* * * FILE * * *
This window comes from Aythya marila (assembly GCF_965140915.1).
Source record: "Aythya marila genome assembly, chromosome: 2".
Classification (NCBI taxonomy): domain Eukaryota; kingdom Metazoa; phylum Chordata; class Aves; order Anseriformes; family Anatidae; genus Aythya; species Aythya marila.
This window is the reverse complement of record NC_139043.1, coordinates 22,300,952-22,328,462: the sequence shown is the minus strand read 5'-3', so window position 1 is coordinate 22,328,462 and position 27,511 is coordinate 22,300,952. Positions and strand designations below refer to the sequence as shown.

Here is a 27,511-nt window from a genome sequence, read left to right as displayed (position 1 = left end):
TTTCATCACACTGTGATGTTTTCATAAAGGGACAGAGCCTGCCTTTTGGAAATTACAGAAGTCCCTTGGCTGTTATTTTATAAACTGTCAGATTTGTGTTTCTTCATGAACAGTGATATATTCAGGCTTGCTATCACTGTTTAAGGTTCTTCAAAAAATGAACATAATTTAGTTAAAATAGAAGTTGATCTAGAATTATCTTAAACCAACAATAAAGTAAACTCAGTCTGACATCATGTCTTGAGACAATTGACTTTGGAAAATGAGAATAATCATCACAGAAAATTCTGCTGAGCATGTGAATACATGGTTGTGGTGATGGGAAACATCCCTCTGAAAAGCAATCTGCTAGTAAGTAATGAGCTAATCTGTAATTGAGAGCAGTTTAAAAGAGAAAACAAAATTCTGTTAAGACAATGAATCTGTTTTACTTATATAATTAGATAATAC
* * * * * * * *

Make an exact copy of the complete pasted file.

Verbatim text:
This window comes from Aythya marila (assembly GCF_965140915.1).
Source record: "Aythya marila genome assembly, chromosome: 2".
Classification (NCBI taxonomy): domain Eukaryota; kingdom Metazoa; phylum Chordata; class Aves; order Anseriformes; family Anatidae; genus Aythya; species Aythya marila.
This window is the reverse complement of record NC_139043.1, coordinates 22,300,952-22,328,462: the sequence shown is the minus strand read 5'-3', so window position 1 is coordinate 22,328,462 and position 27,511 is coordinate 22,300,952. Positions and strand designations below refer to the sequence as shown.

Here is a 27,511-nt window from a genome sequence, read left to right as displayed (position 1 = left end):
TTTCATCACACTGTGATGTTTTCATAAAGGGACAGAGCCTGCCTTTTGGAAATTACAGAAGTCCCTTGGCTGTTATTTTATAAACTGTCAGATTTGTGTTTCTTCATGAACAGTGATATATTCAGGCTTGCTATCACTGTTTAAGGTTCTTCAAAAAATGAACATAATTTAGTTAAAATAGAAGTTGATCTAGAATTATCTTAAACCAACAATAAAGTAAACTCAGTCTGACATCATGTCTTGAGACAATTGACTTTGGAAAATGAGAATAATCATCACAGAAAATTCTGCTGAGCATGTGAATACATGGTTGTGGTGATGGGAAACATCCCTCTGAAAAGCAATCTGCTAGTAAGTAATGAGCTAATCTGTAATTGAGAGCAGTTTAAAAGAGAAAACAAAATTCTGTTAAGACAATGAATCTGTTTTACTTATATAATTAGATAATAC